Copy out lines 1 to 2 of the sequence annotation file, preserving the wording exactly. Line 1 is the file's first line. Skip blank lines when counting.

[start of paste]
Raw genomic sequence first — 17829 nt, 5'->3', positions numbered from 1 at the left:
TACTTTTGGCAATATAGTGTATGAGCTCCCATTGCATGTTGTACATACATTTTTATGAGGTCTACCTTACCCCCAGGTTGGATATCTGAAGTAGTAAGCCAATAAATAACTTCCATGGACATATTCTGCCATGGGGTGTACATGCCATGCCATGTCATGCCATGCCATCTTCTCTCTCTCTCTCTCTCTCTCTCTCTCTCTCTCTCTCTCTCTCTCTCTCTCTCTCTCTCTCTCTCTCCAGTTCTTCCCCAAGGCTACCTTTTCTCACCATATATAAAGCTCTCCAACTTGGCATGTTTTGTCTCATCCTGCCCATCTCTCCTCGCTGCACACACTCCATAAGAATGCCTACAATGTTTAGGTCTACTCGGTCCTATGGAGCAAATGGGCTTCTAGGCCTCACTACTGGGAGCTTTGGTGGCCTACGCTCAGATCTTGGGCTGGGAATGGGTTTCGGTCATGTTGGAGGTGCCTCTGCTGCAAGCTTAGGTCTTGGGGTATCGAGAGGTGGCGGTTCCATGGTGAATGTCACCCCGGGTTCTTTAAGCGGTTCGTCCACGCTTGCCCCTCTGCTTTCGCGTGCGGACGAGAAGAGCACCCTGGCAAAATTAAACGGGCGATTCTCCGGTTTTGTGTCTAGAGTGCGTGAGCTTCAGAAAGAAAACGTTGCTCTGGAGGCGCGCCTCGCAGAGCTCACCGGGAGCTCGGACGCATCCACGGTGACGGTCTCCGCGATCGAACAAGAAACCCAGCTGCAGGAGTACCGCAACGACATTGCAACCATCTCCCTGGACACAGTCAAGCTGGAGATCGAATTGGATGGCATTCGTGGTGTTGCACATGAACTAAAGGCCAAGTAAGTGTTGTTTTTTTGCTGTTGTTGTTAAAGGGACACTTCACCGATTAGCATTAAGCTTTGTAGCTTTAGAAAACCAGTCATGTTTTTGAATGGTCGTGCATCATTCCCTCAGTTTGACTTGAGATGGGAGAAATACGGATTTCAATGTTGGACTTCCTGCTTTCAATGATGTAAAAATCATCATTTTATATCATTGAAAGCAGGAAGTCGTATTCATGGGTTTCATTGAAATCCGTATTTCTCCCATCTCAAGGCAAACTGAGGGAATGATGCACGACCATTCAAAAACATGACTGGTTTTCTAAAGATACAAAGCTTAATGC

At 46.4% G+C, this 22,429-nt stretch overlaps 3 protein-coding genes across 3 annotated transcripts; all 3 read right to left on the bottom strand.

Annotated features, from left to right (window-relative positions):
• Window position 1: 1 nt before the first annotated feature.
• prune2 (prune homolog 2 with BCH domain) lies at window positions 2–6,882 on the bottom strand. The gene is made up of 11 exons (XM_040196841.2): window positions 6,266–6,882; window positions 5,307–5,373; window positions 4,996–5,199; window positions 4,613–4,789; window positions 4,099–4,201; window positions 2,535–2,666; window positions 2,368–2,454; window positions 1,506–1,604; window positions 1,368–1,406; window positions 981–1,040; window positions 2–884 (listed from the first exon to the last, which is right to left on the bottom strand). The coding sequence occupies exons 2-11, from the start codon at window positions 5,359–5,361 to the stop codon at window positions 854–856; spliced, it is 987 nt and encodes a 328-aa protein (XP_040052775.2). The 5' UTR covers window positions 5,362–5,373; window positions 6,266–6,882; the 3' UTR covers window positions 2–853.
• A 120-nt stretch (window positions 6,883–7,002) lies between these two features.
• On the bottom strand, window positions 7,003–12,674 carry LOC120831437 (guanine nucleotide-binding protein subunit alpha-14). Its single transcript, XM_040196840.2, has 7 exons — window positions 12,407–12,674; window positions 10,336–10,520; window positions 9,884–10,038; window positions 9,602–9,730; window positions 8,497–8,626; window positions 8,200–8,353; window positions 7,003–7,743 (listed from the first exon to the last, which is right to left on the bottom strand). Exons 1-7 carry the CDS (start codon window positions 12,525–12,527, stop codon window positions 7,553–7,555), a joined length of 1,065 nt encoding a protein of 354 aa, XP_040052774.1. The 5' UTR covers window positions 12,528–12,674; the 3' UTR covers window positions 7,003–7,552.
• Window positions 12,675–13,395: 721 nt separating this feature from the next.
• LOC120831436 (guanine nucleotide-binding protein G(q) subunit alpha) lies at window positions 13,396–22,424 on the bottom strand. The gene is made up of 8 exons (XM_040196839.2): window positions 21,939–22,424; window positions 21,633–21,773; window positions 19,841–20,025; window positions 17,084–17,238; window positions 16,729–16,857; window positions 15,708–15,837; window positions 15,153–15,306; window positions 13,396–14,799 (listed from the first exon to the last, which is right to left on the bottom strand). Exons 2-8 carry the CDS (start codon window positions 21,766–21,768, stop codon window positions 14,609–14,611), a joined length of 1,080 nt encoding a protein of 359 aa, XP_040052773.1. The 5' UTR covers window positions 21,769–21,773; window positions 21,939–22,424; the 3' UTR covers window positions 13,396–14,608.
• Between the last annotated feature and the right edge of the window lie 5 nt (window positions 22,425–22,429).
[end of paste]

Raw genomic sequence first — 17829 nt, 5'->3', positions numbered from 1 at the left:
TACTTTTGGCAATATAGTGTATGAGCTCCCATTGCATGTTGTACATACATTTTTATGAGGTCTACCTTACCCCCAGGTTGGATATCTGAAGTAGTAAGCCAATAAATAACTTCCATGGACATATTCTGCCATGGGGTGTACATGCCATGCCATGTCATGCCATGCCATCTTCTCTCTCTCTCTCTCTCTCTCTCTCTCTCTCTCTCTCTCTCTCTCTCTCTCTCTCTCTCTCTCTCTCCAGTTCTTCCCCAAGGCTACCTTTTCTCACCATATATAAAGCTCTCCAACTTGGCATGTTTTGTCTCATCCTGCCCATCTCTCCTCGCTGCACACACTCCATAAGAATGCCTACAATGTTTAGGTCTACTCGGTCCTATGGAGCAAATGGGCTTCTAGGCCTCACTACTGGGAGCTTTGGTGGCCTACGCTCAGATCTTGGGCTGGGAATGGGTTTCGGTCATGTTGGAGGTGCCTCTGCTGCAAGCTTAGGTCTTGGGGTATCGAGAGGTGGCGGTTCCATGGTGAATGTCACCCCGGGTTCTTTAAGCGGTTCGTCCACGCTTGCCCCTCTGCTTTCGCGTGCGGACGAGAAGAGCACCCTGGCAAAATTAAACGGGCGATTCTCCGGTTTTGTGTCTAGAGTGCGTGAGCTTCAGAAAGAAAACGTTGCTCTGGAGGCGCGCCTCGCAGAGCTCACCGGGAGCTCGGACGCATCCACGGTGACGGTCTCCGCGATCGAACAAGAAACCCAGCTGCAGGAGTACCGCAACGACATTGCAACCATCTCCCTGGACACAGTCAAGCTGGAGATCGAATTGGATGGCATTCGTGGTGTTGCACATGAACTAAAGGCCAAGTAAGTGTTGTTTTTTTGCTGTTGTTGTTAAAGGGACACTTCACCGATTAGCATTAAGCTTTGTAGCTTTAGAAAACCAGTCATGTTTTTGAATGGTCGTGCATCATTCCCTCAGTTTGACTTGAGATGGGAGAAATACGGATTTCAATGTTGGACTTCCTGCTTTCAATGATGTAAAAATCATCATTTTATATCATTGAAAGCAGGAAGTCGTATTCATGGGTTTCATTGAAATCCGTATTTCTCCCATCTCAAGGCAAACTGAGGGAATGATGCACGACCATTCAAAAACATGACTGGTTTTCTAAAGATACAAAGCTTAATGC